Emerging sciences and technologies: why so many promises?

Introduction :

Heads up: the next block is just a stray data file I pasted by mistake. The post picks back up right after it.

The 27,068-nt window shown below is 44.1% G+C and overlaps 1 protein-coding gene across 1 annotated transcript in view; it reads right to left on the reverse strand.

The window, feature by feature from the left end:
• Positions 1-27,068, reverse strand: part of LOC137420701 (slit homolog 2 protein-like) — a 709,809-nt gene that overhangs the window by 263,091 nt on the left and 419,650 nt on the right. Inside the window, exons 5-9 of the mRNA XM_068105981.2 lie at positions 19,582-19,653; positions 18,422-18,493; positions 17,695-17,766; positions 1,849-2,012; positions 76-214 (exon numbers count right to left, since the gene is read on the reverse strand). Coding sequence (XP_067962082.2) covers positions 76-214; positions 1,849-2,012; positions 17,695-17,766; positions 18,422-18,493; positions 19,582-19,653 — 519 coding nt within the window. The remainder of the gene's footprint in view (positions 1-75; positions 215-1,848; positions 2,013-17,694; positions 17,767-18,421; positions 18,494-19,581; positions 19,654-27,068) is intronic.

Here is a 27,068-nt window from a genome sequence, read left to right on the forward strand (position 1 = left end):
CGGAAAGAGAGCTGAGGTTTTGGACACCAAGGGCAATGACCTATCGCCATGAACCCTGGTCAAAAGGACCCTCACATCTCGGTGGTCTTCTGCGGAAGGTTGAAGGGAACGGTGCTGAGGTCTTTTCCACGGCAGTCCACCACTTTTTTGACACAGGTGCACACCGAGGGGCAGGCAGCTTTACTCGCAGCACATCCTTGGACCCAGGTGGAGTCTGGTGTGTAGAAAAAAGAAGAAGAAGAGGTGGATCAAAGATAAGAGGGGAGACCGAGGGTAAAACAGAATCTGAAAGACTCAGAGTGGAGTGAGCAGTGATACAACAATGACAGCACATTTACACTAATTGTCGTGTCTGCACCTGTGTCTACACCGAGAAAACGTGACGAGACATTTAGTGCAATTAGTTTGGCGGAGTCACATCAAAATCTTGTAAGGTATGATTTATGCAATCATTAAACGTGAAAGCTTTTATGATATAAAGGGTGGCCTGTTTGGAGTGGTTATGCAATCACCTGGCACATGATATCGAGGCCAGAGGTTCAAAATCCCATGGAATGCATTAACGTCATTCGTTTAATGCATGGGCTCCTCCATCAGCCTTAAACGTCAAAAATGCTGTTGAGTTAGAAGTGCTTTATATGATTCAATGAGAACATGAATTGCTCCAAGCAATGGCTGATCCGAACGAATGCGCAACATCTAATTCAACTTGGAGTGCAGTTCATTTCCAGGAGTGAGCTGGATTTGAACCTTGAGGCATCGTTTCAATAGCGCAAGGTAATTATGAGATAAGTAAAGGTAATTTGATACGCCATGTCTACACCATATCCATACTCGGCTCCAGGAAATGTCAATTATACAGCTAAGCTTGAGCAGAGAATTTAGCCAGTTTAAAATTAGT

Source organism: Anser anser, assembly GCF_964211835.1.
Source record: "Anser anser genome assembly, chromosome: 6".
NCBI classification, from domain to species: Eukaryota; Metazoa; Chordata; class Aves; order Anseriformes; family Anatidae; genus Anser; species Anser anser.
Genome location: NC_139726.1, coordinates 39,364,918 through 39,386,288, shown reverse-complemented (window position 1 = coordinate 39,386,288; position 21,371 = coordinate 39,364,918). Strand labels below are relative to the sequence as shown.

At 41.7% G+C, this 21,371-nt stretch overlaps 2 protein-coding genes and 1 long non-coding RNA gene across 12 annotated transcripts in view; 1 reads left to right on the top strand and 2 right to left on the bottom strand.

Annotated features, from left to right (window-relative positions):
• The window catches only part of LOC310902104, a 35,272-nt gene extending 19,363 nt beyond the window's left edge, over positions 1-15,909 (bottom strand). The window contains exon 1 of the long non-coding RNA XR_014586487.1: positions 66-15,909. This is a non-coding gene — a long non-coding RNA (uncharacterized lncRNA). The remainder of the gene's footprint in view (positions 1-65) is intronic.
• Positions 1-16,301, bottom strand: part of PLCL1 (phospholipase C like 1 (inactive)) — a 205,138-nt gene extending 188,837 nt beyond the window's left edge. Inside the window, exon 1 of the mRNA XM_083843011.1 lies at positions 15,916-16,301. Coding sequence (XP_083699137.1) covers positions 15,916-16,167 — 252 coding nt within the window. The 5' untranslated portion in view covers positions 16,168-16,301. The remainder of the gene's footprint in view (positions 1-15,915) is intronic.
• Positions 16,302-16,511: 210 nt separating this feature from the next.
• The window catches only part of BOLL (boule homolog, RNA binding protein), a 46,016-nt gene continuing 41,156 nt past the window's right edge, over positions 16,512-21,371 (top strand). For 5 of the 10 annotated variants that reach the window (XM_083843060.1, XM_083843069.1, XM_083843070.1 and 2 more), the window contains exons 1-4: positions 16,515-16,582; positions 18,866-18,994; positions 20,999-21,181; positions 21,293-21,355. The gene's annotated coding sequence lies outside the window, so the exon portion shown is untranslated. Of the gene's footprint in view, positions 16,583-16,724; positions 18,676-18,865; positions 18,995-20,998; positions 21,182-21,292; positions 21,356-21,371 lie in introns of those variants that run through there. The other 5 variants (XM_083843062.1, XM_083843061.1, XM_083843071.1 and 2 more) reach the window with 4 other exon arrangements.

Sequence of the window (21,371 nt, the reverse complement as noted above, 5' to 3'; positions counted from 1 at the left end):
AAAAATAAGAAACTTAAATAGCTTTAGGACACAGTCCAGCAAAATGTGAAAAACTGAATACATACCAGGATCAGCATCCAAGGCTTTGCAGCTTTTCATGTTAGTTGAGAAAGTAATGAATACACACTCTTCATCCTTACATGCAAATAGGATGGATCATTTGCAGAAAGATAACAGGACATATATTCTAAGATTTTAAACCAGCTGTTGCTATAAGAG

The aim of organising a Workshop at the Brocher Fondation is to prepare a book on contemporaneous “scientific promises” (see the annexed file Projet éditorial). The publication will constitute an achievement of 5 years of research coordinated by the project “Nanopublic” of the Science – Society Interface at the University of Lausanne. Expectations, visions, and promises that science will bring new things and solve stabbing problems are one of the most visible and popular part of science. However, “scientific and technological promises” are rarely studied as such and reflected. The recent bubble of promises, and the feeling of repetition of patterns of hype and disillusionment, in other words the economy or business of promises raises many questions: the role of science policy and of the funding system of research, the reputation of science and its image in the public, the imaginaries implied in future visions of technology and society. That’s why a publication improving critical skills of both the academic and the lay reader is timely. The book also aims at promoting public debate and will be accompanied by initiatives of engagement. The Science – Society Interface and the Ethos interdisciplinary ethics platform of the University of Lausanne shared a research seminar from 2008 to 2012 entitled “Reconfiguring humanness? Scientific promises and social change”. Its main focus has been on nanomedicine and human enhancement. Nevertheless, one of its conclusions holds that many domains of science and technology, and of life sciences in particular, are concerned by the “business of promises”. While promises and visions have historically always accompanied the work of science, it remains a challenge to explain and describe the contemporary features of scientific promises one finds on a daily basis in multiple media. The envisaged publication will have an anchor in science and technology studies, although it borrows to approaches enrooted in various disciplines and experiences, history, sociology, philosophy. The Workshop and the projected book are gathering two different kinds of authors. Among the speakers invited since 2008 by Nanopublic, 12 will be asked to make a contribution. And among the participants to the Nanopublic seminar, 12 colleagues from Lausanne and Switzerland will have the opportunity to make a contribution to the envisaged publication since their doctoral thesis or researches are dealing with the theme of promises of emerging science and technology. In addition, the applicants want to invite 2 speakers that have an international reputation in science and technology studies and publications of reference on the topic.

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